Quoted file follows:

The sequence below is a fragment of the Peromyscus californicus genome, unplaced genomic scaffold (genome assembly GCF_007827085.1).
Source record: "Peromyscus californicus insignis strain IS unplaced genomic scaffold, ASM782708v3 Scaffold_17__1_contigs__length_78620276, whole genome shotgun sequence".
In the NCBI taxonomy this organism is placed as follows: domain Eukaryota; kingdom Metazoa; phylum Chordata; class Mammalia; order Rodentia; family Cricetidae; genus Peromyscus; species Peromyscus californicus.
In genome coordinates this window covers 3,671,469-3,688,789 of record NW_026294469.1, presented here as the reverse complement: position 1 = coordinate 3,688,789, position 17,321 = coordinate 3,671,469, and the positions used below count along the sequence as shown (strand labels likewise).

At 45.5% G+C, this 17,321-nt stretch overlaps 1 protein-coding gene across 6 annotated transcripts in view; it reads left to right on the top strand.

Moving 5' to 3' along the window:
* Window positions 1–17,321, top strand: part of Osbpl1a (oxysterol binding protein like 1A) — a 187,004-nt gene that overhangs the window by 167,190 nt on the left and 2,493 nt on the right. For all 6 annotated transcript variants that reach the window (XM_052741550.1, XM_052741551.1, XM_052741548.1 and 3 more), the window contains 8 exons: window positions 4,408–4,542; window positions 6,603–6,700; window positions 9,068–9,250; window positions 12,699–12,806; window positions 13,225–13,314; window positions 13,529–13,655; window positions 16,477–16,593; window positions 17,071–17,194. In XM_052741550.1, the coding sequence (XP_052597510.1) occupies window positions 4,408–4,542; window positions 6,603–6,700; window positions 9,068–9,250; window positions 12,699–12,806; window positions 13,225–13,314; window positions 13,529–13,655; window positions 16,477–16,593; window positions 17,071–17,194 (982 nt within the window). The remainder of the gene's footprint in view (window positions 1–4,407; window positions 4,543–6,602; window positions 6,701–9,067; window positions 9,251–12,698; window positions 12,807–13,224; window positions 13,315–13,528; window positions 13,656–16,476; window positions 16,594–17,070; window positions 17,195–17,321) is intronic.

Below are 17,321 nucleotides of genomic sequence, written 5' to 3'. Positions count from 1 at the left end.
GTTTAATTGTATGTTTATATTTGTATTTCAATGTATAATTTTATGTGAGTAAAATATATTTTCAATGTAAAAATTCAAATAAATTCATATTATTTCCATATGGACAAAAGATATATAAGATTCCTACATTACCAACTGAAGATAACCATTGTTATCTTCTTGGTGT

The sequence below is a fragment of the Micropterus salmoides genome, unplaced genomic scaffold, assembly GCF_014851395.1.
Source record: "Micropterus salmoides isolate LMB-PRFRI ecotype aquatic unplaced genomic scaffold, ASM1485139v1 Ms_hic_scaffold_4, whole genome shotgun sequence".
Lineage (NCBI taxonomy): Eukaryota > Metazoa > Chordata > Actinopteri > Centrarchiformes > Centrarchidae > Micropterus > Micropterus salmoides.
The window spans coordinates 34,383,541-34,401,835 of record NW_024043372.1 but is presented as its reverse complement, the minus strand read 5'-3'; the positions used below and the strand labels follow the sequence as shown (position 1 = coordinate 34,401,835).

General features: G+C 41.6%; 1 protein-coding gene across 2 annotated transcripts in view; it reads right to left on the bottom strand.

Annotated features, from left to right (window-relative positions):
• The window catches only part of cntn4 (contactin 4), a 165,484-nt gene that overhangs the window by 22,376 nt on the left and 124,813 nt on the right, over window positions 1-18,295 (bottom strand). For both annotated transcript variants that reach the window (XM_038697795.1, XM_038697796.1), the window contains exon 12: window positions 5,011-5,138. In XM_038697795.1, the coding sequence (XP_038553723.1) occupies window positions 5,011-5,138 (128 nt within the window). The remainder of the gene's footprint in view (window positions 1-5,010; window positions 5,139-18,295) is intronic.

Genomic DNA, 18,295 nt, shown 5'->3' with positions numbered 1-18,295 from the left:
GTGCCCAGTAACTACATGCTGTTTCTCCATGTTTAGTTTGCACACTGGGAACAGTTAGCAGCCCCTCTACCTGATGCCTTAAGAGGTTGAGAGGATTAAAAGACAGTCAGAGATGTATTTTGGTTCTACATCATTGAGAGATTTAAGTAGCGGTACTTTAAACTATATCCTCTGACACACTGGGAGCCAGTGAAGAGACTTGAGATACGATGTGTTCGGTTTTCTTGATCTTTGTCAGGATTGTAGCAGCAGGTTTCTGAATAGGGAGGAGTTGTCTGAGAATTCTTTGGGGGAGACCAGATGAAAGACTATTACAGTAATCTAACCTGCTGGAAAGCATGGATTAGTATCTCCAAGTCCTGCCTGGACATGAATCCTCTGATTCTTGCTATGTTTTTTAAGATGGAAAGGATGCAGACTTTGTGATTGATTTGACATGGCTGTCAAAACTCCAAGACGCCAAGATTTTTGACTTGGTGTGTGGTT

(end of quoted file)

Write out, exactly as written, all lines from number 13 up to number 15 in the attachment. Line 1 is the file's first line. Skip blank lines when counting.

The window spans coordinates 34,383,541-34,401,835 of record NW_024043372.1 but is presented as its reverse complement, the minus strand read 5'-3'; the positions used below and the strand labels follow the sequence as shown (position 1 = coordinate 34,401,835).

General features: G+C 41.6%; 1 protein-coding gene across 2 annotated transcripts in view; it reads right to left on the bottom strand.

Annotated features, from left to right (window-relative positions):